BioWare will need some help gaining back player trust, which is a gradual process that can’t happen overnight. A Mass Effect remaster (which has been teased) is the easiest way to do this as it could ease players into remembering the good ol’ days of Mordin, solid RPG-tinged third-person shooting, and engaging, well-written dialogue.
The rumored Knights of the Old Republic remake/sequel would also a be decent reminder of BioWare’s best days, as it likely would build off of or heavily include material from BioWare itself. The team’s past is its biggest selling point in the current age so trudging it back up would be a cheap but effective way of reminding people of its greatness, despite the changes in leadership since.
A tough road ahead
But while this could prove that BioWare can return to prime with sufficient time and resources, it also has the chance to kill the team and show how its best days are long in the past. Even though Anthem’s core flying mechanic was promising, the game still had a lot of other more damning problems that will require some serious overhauls.
Giving better rewards is a huge endeavor and is key for a game like this to survive as that urge is what keeps people coming back. Loot is the lifeblood of living games (as is a consistent fanbase) and is easier said than done, especially when other established games like Destiny 2 already have people hooked. Better missions will also have to house these improved loot drops, which is also a big undertaking since it is a fundamental part of the game. Declining to address these central pillars could easily result in a repeat of past errors: smooth flying mechanics that are surrounding by rotten, boring mission design.
BioWare’s blog also didn’t mention that it was making any updates to the game’s story. Even though that’s likely the least feasible thing to upgrade and might even be too late, the developer made its name on narrative and forgoing it or at least sidelining it in this reimagining is discouraging. People want to be reminded of the old BioWare and focusing on just the gameplay wouldn’t signal that the developer is fully back. This is especially true in the absence of a signature BioWare single-player game, as Dragon Age 4 is still nowhere to be found. Players need their BioWare story fix and are not getting it so Anthem has to fill that void, too.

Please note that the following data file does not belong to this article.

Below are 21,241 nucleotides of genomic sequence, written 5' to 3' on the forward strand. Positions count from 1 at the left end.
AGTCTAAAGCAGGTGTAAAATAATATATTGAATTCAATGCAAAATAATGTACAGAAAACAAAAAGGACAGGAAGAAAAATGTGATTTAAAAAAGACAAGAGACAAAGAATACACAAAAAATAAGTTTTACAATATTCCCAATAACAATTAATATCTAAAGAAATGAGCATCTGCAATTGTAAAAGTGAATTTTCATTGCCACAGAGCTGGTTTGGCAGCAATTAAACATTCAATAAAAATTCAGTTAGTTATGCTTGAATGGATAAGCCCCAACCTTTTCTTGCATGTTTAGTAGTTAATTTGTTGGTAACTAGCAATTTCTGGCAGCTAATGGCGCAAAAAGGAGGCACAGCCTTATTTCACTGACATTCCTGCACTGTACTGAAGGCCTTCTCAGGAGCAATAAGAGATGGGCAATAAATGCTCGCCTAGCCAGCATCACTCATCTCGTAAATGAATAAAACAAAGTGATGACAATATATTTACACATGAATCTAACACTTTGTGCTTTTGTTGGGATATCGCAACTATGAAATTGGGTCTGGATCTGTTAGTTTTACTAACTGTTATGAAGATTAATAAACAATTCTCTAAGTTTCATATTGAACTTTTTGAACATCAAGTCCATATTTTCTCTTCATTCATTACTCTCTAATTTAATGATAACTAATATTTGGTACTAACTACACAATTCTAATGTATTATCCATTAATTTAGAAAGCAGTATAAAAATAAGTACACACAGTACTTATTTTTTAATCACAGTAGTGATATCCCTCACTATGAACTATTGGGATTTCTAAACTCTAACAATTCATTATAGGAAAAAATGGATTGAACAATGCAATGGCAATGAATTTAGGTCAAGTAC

Fixing the gameplay loop would normally be enough for most games and might even be enough for Anthem 2.0, but not addressing every bit of the game just shows how sticky the situation currently is for BioWare. Diablo 3, Final Fantasy 14, No Man’s Sky, The Division, and more have all turned it around but under different circumstances. There’s a lot riding on Anthem 2.0 and failing on the same game twice would be sad and ultimately something a studio might not come back from. But a proper rebirth that’s given enough time could have exactly the opposite massive effect of demonstrating how a team took a fragment of a troubled game and turned it into something special. There’s a lot riding on this so hopefully this Javelin’s thrusters are strong enough to carry such a burden.